We live in societies of once undreamt of affluence and possibility. What happens in this kind of environment? We’ve all read Maslow: when basic needs and materials desires are met, people turn to the ultimate goal – self-actualization.
That is, the endless search to become the people we dream of being. For many, health and wellness are at the heart of that search. Not the “I need a new asthma inhaler” kind of health, but the quest for physical and mental peak performance, and emotional wellbeing. Trouble is, acquiring those virtues is for most people a journey full of good intentions and little action. Getting better is hard.
These truths provide the background to a larger truth about consumerism in 2016. These days, whatever you’re selling, you’d be better be selling self-actualization. The signs that smart brands already understand this are everywhere. One of the most notable is the trend for ambient wellness: innovative new technologies embedded into the environment that offer a (typically effortless) health or wellness boost.
In January, for example, Starbucks transformed a number of branches in the Netherlands by installing special Phillips lamps that emit an energy-boosting, revitalizing light. How many stressed metropolitan workers can resist the lure of an energy boost along with their soy chai-latte? Kit-Kat pushed the trend a step further when, in October 2015, it installed special billboards around the city of Bogota featuring tiny, vibrating motors. Passers-by simply had to lean against the billboard to receive a back massage. Meanwhile, last year Chinese dairy brand Yili replaced the strap on Beijing buses with strap-sensors that, when gripped, measured heart rate, BMI and balance. If passengers downloaded a companion app before riding the bus, the data would sync to their smartphone.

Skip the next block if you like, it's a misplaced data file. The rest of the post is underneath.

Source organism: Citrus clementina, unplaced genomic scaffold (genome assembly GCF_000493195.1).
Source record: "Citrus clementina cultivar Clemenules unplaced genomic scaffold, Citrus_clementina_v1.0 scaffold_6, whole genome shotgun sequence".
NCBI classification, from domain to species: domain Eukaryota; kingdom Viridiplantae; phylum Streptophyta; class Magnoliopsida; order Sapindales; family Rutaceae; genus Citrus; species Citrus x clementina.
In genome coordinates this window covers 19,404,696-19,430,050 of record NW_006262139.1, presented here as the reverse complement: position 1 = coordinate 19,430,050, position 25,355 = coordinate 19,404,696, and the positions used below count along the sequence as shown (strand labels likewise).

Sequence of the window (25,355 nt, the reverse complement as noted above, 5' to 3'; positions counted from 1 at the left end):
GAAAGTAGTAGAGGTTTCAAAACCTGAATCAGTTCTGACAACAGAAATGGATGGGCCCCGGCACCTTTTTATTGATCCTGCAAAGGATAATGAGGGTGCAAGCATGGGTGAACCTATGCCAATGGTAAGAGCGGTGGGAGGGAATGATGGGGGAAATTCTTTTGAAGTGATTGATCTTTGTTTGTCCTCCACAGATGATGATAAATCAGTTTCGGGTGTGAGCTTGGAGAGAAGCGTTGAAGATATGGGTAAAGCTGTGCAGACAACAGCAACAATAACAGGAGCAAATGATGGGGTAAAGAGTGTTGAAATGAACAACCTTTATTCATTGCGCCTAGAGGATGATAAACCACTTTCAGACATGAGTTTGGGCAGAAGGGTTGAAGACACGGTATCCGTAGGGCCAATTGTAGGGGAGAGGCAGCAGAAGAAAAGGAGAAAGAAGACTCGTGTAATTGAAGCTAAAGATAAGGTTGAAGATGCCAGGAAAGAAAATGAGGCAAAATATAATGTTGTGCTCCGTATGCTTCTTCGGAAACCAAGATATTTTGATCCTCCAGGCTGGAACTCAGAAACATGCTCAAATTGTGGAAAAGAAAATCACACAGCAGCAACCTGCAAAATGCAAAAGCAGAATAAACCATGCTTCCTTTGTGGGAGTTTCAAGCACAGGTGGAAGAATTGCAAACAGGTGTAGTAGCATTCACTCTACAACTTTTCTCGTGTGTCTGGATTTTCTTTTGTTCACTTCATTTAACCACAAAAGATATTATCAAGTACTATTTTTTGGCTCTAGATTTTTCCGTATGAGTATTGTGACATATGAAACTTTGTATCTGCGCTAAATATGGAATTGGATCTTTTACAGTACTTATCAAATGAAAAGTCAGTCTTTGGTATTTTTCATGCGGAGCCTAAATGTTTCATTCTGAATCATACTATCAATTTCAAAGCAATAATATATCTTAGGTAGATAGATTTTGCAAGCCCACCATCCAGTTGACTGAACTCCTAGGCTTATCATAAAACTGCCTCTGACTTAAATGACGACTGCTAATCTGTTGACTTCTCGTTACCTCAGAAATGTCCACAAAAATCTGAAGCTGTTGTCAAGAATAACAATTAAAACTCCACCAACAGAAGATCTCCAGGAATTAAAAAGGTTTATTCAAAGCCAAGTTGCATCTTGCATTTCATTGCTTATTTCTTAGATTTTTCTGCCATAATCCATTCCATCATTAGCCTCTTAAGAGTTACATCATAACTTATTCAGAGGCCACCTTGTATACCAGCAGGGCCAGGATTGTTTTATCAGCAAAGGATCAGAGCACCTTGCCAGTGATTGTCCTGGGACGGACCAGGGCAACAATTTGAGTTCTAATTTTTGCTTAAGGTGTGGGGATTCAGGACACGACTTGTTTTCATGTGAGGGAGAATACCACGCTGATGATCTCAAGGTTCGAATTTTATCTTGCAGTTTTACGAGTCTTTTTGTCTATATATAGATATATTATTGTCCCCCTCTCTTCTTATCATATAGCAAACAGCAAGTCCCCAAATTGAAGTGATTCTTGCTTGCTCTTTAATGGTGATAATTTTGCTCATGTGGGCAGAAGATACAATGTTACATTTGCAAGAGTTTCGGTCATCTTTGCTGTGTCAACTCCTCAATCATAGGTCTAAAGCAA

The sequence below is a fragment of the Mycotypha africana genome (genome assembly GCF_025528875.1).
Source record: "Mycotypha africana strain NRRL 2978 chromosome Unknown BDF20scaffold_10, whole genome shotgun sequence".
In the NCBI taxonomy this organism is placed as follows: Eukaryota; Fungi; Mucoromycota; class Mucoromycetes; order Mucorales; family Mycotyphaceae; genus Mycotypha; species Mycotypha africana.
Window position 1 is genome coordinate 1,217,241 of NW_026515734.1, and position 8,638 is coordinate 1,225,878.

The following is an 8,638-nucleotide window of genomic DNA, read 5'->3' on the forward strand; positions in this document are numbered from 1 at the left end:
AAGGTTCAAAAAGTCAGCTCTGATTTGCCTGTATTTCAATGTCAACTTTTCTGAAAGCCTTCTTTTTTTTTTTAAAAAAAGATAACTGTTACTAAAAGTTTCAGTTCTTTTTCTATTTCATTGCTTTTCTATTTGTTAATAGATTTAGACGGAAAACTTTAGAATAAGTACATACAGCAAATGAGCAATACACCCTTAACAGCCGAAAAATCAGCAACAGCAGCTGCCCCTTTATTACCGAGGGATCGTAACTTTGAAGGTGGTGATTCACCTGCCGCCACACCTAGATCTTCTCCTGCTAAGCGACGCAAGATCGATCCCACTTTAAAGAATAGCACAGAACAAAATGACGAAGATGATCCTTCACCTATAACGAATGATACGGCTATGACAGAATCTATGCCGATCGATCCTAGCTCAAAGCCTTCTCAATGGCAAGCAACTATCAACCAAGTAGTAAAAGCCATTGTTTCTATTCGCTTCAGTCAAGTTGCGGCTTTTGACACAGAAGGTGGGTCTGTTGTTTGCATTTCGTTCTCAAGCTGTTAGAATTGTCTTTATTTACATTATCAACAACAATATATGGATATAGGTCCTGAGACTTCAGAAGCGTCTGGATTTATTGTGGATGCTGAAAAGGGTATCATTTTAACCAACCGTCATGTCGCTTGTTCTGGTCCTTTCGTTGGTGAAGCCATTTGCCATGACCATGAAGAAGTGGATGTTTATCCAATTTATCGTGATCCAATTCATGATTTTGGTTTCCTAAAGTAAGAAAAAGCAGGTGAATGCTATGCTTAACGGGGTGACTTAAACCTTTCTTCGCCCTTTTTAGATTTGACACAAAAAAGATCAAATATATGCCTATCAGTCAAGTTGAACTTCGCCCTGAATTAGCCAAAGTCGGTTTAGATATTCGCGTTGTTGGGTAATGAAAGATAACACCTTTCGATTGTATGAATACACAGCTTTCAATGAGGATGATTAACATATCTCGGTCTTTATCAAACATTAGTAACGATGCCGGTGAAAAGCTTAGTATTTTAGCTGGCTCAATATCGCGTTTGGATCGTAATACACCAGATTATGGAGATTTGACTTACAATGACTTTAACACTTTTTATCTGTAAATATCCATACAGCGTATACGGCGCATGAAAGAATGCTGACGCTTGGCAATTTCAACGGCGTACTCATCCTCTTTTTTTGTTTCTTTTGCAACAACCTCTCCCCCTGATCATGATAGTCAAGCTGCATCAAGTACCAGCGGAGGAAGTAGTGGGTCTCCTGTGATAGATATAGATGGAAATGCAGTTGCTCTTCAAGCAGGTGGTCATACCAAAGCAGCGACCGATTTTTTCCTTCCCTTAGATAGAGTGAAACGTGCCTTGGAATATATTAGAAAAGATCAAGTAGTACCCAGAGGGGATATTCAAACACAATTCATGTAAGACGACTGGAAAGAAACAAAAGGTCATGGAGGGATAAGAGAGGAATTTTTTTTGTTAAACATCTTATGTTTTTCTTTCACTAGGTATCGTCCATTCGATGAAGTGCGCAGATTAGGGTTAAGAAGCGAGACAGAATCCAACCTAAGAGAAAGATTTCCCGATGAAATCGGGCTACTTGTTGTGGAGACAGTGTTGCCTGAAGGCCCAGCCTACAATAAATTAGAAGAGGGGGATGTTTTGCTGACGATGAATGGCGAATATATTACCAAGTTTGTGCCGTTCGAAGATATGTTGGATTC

Ambient wellness innovations are also allowing brands to create innovative pathways to traditional health services. In November 2015, Japan’s Matsumoto Apple Association unveiled the Dentapple: an apple featuring a QR code sticker that gives access to a mobile app. Users are invited to take four bites of the apple, and upload pictures of those bites to the app. They can then receive a free virtual consultation with a dentist within 24 hours, based on data gathered from their bite marks. Forget calling the reception desk: soon it could be, “Please bite here for an appointment.”
There’s more than an element of the playful about these examples. But they tap into deep-seated expectations around the role that brands should play in making real our dream of a perfect self. Self-actualization is the only future of consumer culture. That’s why $300 yoga pants are a thing now. It’s why Tesla is the world’s most fashionable car. It’s why Apple made a wearable.
Whatever you sell. You’d better be selling self-actualization. Increasingly, brands that fail to understand that powerful truth will find themselves sailing into oblivion.